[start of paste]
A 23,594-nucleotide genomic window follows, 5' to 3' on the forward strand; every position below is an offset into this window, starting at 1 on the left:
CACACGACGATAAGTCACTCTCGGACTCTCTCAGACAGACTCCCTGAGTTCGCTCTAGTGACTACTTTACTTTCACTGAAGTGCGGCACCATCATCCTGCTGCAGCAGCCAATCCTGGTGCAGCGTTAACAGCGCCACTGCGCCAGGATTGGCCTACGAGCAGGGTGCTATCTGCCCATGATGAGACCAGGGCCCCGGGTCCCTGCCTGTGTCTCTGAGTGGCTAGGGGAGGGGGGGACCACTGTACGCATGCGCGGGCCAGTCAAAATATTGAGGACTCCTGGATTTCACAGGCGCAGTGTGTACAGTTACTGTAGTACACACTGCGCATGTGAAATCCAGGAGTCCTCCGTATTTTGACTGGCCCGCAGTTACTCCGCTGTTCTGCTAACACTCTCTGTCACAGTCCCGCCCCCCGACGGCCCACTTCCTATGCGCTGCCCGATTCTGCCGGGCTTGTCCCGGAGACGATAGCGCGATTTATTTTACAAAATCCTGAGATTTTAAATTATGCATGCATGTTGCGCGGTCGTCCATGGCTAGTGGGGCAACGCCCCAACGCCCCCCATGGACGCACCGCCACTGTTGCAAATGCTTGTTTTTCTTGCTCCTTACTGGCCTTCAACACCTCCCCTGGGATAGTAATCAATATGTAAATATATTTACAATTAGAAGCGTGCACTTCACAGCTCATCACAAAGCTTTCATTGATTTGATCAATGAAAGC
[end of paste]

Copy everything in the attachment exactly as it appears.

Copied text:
A 23,594-nucleotide genomic window follows, 5' to 3' on the forward strand; every position below is an offset into this window, starting at 1 on the left:
CACACGACGATAAGTCACTCTCGGACTCTCTCAGACAGACTCCCTGAGTTCGCTCTAGTGACTACTTTACTTTCACTGAAGTGCGGCACCATCATCCTGCTGCAGCAGCCAATCCTGGTGCAGCGTTAACAGCGCCACTGCGCCAGGATTGGCCTACGAGCAGGGTGCTATCTGCCCATGATGAGACCAGGGCCCCGGGTCCCTGCCTGTGTCTCTGAGTGGCTAGGGGAGGGGGGGACCACTGTACGCATGCGCGGGCCAGTCAAAATATTGAGGACTCCTGGATTTCACAGGCGCAGTGTGTACAGTTACTGTAGTACACACTGCGCATGTGAAATCCAGGAGTCCTCCGTATTTTGACTGGCCCGCAGTTACTCCGCTGTTCTGCTAACACTCTCTGTCACAGTCCCGCCCCCCGACGGCCCACTTCCTATGCGCTGCCCGATTCTGCCGGGCTTGTCCCGGAGACGATAGCGCGATTTATTTTACAAAATCCTGAGATTTTAAATTATGCATGCATGTTGCGCGGTCGTCCATGGCTAGTGGGGCAACGCCCCAACGCCCCCCATGGACGCACCGCCACTGTTGCAAATGCTTGTTTTTCTTGCTCCTTACTGGCCTTCAACACCTCCCCTGGGATAGTAATCAATATGTAAATATATTTACAATTAGAAGCGTGCACTTCACAGCTCATCACAAAGCTTTCATTGATTTGATCAATGAAAGC